I am climbing a hill. The air is fresh and clean, the morning light still new. The landscape I am walking in has changed dramatically over the last 9 months. We have moved continents and cities and states. Sometimes I feel like my head is spinning with all the faces, climates and scenery we’ve experienced. From London, to California, to Oregon, God has been taking us on a wild adventure. The kind where you’re treading lightly and fast, trying as best you can to keep up, while the path twists and turns and often you can’t see around the next bend for all the bushes and brambles. I’ve never felt more alive.

The hill I am climbing is lined with massive trees – oaks, firs, maple. They are all draped with the most wonderful trailing moss, the angular rays of light distorting the shapes and angles so that I feel lost in ancient forest. The stillness and quiet of their massive old trunks seem to absorb the noise from the city below. I press on, eager for higher.

OLYMPUS DIGITAL CAMERAIt is a new thing, this regular time away every week, unencumbered by children or school bags or grocery lists or time constraints. For that I have to thank my husband, who for the sake of his own sanity and general health has banished me from the house every Friday morning. So I go, and I search… for stillness and quiet… climbing hills, drinking coffee, or reading a good book.

Without this time of searching, reaching out and up, something within me begins to shrivel. Within a week or two the cracks begin to show. Here I am getting shouty at the kids or resentful at Simon or hopeless and despondent at the never-ending list of list of chores and things to do and people to love and needs to serve. And the never-ending laundry basket. I swear I saw the bottom of it once. It was a weird sensation. I think there might be a dirty sock monster down there, so I threw in some towels to be safe.

Life is a very fast train that starts before dawn and doesn’t stop until late at night. It is fulfilling and stretching, extremely so, and yet every now and then my soul craves silence.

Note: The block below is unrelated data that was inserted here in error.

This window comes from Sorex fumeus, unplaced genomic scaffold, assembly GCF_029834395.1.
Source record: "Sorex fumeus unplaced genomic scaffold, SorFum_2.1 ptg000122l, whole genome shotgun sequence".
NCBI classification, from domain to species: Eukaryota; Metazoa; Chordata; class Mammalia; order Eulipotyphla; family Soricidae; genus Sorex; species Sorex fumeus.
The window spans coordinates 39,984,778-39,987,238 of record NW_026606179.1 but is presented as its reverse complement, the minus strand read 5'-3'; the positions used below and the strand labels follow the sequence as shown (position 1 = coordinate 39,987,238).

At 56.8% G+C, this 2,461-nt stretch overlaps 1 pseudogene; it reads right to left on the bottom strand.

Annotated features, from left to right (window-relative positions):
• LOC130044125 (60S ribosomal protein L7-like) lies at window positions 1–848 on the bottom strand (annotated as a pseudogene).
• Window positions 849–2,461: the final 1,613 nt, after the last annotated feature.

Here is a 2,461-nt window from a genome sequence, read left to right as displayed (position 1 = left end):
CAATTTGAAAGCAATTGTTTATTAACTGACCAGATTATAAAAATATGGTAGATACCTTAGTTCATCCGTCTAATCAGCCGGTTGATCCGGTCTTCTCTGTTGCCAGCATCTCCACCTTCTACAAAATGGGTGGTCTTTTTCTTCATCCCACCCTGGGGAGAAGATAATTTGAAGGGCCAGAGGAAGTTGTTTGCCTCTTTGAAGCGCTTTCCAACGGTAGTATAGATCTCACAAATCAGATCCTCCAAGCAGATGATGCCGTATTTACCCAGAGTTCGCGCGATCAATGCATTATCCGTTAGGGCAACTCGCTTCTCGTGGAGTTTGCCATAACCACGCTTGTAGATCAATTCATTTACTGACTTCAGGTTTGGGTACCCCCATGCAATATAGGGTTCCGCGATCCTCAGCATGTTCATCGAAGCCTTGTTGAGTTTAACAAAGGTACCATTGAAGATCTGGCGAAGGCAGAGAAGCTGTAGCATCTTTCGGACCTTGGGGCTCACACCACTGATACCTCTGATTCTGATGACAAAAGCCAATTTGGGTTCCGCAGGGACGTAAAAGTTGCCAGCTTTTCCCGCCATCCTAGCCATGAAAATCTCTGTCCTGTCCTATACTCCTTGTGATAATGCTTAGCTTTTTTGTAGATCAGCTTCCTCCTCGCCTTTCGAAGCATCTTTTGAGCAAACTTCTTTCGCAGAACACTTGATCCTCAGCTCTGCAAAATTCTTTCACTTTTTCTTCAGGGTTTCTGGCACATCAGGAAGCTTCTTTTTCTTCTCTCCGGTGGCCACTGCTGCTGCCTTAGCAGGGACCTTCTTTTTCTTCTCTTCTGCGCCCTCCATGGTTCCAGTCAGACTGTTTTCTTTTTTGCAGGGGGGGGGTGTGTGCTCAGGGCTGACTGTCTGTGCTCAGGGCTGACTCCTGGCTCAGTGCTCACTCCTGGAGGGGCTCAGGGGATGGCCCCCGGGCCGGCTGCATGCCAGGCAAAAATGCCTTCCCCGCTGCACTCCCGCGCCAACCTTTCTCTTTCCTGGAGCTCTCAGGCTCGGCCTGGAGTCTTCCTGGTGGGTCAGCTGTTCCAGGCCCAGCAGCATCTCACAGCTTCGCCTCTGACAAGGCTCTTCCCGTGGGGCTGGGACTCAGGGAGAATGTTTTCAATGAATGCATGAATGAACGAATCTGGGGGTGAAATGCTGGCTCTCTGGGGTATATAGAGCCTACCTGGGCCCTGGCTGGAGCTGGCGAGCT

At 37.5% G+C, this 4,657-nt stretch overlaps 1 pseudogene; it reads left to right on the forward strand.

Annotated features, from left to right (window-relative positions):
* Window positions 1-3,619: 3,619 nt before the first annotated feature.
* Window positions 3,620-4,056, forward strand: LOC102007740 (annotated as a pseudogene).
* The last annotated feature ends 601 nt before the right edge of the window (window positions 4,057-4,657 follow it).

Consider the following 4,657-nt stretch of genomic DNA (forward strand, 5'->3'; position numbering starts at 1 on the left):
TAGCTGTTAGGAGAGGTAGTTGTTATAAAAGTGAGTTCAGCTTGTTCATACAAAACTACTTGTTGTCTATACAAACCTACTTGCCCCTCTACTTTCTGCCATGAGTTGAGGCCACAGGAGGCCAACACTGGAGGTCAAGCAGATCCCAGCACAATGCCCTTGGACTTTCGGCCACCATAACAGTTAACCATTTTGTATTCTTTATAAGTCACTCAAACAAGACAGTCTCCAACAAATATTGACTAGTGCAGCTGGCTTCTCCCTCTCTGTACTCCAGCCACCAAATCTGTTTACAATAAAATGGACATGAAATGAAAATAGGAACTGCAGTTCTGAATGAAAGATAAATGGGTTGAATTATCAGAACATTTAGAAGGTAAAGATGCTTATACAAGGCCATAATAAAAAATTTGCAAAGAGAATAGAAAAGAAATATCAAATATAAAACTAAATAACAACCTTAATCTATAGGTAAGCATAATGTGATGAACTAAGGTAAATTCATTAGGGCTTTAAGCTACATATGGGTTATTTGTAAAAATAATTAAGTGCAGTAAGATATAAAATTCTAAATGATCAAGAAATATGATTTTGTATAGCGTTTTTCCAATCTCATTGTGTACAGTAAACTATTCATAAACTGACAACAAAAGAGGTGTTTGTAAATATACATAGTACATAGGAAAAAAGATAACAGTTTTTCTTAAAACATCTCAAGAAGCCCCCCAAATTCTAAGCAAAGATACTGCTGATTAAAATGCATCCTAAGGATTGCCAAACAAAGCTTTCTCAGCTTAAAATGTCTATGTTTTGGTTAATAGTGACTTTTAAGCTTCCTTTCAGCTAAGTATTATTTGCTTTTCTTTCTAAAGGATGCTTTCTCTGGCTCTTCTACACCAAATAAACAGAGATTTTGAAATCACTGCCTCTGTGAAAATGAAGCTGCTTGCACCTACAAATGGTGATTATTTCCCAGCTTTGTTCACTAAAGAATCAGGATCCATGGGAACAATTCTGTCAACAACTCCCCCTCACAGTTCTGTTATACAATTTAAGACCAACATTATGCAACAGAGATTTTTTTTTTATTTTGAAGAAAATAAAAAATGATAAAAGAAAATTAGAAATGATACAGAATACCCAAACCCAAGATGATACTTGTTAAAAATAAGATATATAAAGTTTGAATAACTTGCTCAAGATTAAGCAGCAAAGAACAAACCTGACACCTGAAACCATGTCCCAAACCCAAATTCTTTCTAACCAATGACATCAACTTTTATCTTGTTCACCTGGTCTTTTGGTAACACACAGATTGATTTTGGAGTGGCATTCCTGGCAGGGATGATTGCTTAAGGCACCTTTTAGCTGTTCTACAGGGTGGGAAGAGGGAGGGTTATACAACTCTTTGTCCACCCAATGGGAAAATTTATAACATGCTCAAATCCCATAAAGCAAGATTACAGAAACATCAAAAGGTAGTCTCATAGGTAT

So yes, it is Friday morning, and here I am, surrounded by forest and grassy fields. The sunlight is warm, the grasses golden and speckled with seed heads. I want to run and jump through them wildly, prancing and leaping like our Cinnamon unleashed.

What is it about being in nature, so close to God’s creation, that elicits such peace and rejuvenation? I guess perhaps part of it is that it is just so still, and so peaceful, with majestic moss-draped trees and stretching blue sky, that it is almost as though nothing can shake it. It has been here for thousands of years, whereas I am simply a blip on the timeline.

As I plod upwards, revelling in muscles burning and stretching, the size and immovability of the hills, trees and nature around me is calming. I can hear the sounds of the city below…traffic humming, the occasional beep and siren. Always hurrying, hurrying, always building, conquering, achieving, doing. Such industry and bustle.

The hill does not care. These woods are unmoved. And they invite me up, up, to a perspective far above the small and claustrophobic parameters of daily life.

To feel the sun on my back and to see the birds flock from the trees so vibrant and free is to enter into the God-made world. To remember that all our building and planning and scheming is small compared with the vastness and majesty of the order of created life.

I sigh deeply, remembering how to still and quiet my soul. I am not the mover and shaker, not the one on whom it all rises and falls, not the maker of my or my children’s fortunes or any great enterprise. But I am one with the Creator of All and I feel him close. And to be known this way is to forget all else.

The trees know this…. Quiet and still, drinking in the sun, limbs outstretched to its life and light. In turn they give life to the birds, creatures and mosses that swarm up their branches. They cover the hills in beauty and lush greenness.

                              Chip Ross Park

                            The earth is the Lord’s and all that fills it,
                               The world and those who dwell in it.
                                                                                Psalm 24:1

To London, With Love

I promised I would write again when the leaves started to fall. There are still some on the trees, so I guess I still have time. I didn’t think, however, that when I started writing again, it would be hailing the end of a major chapter in our lives. In some ways, very little has changed, the kids are all 6 months older and so are we, the leaves turn gold and brown just like they did last year…except this year will be the last time we see them in London.

The change is bittersweet, we have much to look forward to, moving our lives and our hearts Westwards…to Simon’s home-ground, California. There will be sun, new adventures, new places to fall in love with. But I am finding it very difficult to say good-bye to London, this dear old city that has come to mean so much. When words fail, I find everything else does too. So I MUST write….